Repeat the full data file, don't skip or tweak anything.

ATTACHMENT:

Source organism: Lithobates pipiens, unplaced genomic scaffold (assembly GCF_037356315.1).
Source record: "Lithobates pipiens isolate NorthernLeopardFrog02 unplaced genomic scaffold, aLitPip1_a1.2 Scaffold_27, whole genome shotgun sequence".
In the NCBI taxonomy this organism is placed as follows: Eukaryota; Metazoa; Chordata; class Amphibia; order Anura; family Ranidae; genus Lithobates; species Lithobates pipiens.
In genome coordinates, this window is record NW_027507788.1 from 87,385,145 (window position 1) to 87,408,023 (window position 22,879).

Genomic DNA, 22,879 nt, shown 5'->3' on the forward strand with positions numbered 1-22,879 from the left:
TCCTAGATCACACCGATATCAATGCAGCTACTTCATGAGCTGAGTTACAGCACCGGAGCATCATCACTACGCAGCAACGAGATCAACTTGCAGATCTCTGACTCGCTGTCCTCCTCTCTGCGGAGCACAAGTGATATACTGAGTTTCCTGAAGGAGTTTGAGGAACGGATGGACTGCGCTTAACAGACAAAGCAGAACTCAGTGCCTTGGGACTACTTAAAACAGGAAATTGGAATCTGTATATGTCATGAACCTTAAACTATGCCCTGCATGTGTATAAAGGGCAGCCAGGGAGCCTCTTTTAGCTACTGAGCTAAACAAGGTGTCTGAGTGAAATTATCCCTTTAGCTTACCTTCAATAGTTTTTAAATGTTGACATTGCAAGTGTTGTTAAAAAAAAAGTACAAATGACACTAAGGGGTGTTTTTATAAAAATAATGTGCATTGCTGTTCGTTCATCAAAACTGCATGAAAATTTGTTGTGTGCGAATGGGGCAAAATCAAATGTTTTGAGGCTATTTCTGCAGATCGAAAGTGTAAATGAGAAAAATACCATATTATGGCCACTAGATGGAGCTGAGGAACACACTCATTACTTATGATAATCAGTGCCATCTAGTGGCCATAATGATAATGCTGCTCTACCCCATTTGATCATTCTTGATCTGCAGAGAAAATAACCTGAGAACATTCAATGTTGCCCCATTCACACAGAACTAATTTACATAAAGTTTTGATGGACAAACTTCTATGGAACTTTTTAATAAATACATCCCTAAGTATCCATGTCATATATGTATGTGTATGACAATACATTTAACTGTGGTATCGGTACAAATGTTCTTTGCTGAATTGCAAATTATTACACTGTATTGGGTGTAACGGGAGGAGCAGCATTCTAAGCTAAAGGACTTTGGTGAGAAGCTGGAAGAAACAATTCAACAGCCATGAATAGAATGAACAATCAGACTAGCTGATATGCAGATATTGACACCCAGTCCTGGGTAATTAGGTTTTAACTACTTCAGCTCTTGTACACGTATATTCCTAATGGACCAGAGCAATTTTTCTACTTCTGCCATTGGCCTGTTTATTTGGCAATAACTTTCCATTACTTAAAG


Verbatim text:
Source organism: Lithobates pipiens, unplaced genomic scaffold (assembly GCF_037356315.1).
Source record: "Lithobates pipiens isolate NorthernLeopardFrog02 unplaced genomic scaffold, aLitPip1_a1.2 Scaffold_27, whole genome shotgun sequence".
In the NCBI taxonomy this organism is placed as follows: Eukaryota; Metazoa; Chordata; class Amphibia; order Anura; family Ranidae; genus Lithobates; species Lithobates pipiens.
In genome coordinates, this window is record NW_027507788.1 from 87,385,145 (window position 1) to 87,408,023 (window position 22,879).

Genomic DNA, 22,879 nt, shown 5'->3' on the forward strand with positions numbered 1-22,879 from the left:
TCCTAGATCACACCGATATCAATGCAGCTACTTCATGAGCTGAGTTACAGCACCGGAGCATCATCACTACGCAGCAACGAGATCAACTTGCAGATCTCTGACTCGCTGTCCTCCTCTCTGCGGAGCACAAGTGATATACTGAGTTTCCTGAAGGAGTTTGAGGAACGGATGGACTGCGCTTAACAGACAAAGCAGAACTCAGTGCCTTGGGACTACTTAAAACAGGAAATTGGAATCTGTATATGTCATGAACCTTAAACTATGCCCTGCATGTGTATAAAGGGCAGCCAGGGAGCCTCTTTTAGCTACTGAGCTAAACAAGGTGTCTGAGTGAAATTATCCCTTTAGCTTACCTTCAATAGTTTTTAAATGTTGACATTGCAAGTGTTGTTAAAAAAAAAGTACAAATGACACTAAGGGGTGTTTTTATAAAAATAATGTGCATTGCTGTTCGTTCATCAAAACTGCATGAAAATTTGTTGTGTGCGAATGGGGCAAAATCAAATGTTTTGAGGCTATTTCTGCAGATCGAAAGTGTAAATGAGAAAAATACCATATTATGGCCACTAGATGGAGCTGAGGAACACACTCATTACTTATGATAATCAGTGCCATCTAGTGGCCATAATGATAATGCTGCTCTACCCCATTTGATCATTCTTGATCTGCAGAGAAAATAACCTGAGAACATTCAATGTTGCCCCATTCACACAGAACTAATTTACATAAAGTTTTGATGGACAAACTTCTATGGAACTTTTTAATAAATACATCCCTAAGTATCCATGTCATATATGTATGTGTATGACAATACATTTAACTGTGGTATCGGTACAAATGTTCTTTGCTGAATTGCAAATTATTACACTGTATTGGGTGTAACGGGAGGAGCAGCATTCTAAGCTAAAGGACTTTGGTGAGAAGCTGGAAGAAACAATTCAACAGCCATGAATAGAATGAACAATCAGACTAGCTGATATGCAGATATTGACACCCAGTCCTGGGTAATTAGGTTTTAACTACTTCAGCTCTTGTACACGTATATTCCTAATGGACCAGAGCAATTTTTCTACTTCTGCCATTGGCCTGTTTATTTGGCAATAACTTTCCATTACTTAAAG